Lastly, considering fostering “a sense of camaraderie, understanding and togetherness by inviting your new hire to a virtual happy hour,” Hildebrand said. Beyond joyful, these interactions excel at humanizing an organization, which makes remote working relationships much stronger in the long run.

7. Wish for the best, but plan for the worst

There’s no way to guarantee you won’t experience technical issues during a remote training session, but you can minimize the likelihood of issues through preparation. If possible, consider having a member of your IT support team available and ready to help troubleshoot technical difficulties, and discuss any foreseeable or potential complications with that person beforehand. You may also want to have a backup plan in mind, should your original intentions go awry.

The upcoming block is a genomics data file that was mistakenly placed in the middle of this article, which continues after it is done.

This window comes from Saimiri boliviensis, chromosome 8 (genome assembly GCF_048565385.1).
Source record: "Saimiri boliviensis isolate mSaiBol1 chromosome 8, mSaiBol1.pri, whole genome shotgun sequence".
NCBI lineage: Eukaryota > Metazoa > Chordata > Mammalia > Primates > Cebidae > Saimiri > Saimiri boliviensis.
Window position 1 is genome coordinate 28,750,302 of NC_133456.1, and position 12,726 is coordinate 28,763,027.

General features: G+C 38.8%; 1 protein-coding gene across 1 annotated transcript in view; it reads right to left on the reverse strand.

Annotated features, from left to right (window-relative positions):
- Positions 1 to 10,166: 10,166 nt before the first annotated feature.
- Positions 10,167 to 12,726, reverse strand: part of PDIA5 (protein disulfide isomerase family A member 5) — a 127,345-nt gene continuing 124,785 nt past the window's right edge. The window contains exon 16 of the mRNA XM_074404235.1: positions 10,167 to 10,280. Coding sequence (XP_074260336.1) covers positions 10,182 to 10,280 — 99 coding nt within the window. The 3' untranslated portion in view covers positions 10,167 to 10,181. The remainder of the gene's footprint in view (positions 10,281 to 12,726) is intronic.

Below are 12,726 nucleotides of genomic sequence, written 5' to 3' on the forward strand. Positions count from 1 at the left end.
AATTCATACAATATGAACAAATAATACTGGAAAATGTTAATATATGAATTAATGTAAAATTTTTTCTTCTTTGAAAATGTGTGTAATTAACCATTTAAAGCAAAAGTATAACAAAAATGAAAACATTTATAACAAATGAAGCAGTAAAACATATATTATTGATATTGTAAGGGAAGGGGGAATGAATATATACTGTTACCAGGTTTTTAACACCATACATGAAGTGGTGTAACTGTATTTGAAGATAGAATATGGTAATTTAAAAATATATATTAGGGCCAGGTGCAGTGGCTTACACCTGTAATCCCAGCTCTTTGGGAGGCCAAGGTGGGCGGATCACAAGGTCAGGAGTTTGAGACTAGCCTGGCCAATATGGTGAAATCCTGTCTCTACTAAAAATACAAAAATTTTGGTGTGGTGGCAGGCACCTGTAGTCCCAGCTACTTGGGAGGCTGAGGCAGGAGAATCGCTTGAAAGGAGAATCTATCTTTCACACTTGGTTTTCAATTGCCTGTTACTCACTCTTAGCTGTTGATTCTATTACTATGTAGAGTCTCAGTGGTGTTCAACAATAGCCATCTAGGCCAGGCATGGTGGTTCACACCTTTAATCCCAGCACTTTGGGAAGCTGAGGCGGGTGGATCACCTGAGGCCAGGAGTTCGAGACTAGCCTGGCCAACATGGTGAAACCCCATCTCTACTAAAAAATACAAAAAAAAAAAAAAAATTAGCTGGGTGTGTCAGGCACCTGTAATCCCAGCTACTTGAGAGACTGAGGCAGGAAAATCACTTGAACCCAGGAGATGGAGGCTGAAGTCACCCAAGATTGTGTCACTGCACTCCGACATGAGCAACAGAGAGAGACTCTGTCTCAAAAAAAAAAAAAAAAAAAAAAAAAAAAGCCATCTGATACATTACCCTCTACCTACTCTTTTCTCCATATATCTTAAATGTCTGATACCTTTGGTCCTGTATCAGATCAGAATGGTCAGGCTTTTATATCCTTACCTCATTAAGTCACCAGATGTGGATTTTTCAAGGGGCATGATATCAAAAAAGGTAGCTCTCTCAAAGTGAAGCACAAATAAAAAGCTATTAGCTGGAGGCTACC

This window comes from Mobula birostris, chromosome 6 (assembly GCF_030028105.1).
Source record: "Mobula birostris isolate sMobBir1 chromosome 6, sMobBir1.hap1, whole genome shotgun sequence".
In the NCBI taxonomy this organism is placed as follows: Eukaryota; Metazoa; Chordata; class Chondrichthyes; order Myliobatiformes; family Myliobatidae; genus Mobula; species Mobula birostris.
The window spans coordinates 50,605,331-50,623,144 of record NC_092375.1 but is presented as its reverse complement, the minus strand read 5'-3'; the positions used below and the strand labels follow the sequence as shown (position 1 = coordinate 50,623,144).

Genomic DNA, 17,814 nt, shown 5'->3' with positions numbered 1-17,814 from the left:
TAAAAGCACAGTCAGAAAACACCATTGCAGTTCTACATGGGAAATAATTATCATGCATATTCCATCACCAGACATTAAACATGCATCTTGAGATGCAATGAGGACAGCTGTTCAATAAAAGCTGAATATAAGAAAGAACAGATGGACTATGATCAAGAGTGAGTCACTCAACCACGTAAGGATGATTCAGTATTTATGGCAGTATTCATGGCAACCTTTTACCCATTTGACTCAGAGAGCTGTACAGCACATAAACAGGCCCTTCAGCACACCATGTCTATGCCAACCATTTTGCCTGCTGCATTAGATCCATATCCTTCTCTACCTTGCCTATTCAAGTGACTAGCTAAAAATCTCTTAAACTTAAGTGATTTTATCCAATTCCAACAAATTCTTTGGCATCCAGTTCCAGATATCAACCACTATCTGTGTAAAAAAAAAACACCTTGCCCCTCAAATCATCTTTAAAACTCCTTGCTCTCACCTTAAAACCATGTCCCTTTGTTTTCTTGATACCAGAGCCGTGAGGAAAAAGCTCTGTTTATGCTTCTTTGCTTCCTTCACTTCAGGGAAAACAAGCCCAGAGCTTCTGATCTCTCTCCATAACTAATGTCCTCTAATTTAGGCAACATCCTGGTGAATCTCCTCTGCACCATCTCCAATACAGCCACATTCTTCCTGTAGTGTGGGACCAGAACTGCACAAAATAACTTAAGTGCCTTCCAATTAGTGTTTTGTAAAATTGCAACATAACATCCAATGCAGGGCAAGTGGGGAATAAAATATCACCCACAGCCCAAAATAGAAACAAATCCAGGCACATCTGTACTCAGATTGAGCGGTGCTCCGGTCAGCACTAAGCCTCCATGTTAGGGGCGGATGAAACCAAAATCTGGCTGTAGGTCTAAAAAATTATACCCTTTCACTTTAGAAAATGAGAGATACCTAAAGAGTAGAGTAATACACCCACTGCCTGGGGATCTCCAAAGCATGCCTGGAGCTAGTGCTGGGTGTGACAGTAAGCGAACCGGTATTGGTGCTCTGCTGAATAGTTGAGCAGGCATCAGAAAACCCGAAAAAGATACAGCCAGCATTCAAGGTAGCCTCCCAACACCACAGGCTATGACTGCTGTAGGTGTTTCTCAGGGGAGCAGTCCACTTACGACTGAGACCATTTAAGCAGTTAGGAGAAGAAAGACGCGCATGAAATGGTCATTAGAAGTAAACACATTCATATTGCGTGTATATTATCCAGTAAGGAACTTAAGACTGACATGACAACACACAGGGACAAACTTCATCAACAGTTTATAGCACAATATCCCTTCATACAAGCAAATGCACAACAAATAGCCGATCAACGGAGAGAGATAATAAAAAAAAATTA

“I expected there to be challenges learning a completely new position while working remotely,” recent YGS hire Phil Petrigliano admitted. “But through the help of everyone at YGS and the screen-share feature of Microsoft Teams, the process has been much easier than I imagined.”

You take the time to nurture supportive exchanges in the office, and it’s critical to do the same for remote workers. By “understanding the individual learning style of team members, allowing them to learn at their own pace, and leveraging technology,” Schaffer said, you will encourage remote new hires to ask questions and articulate concerns, and you will be empowered to clearly communicate what is expected of them in terms of telecommuting logistics while building a sense of excitement around their new endeavor.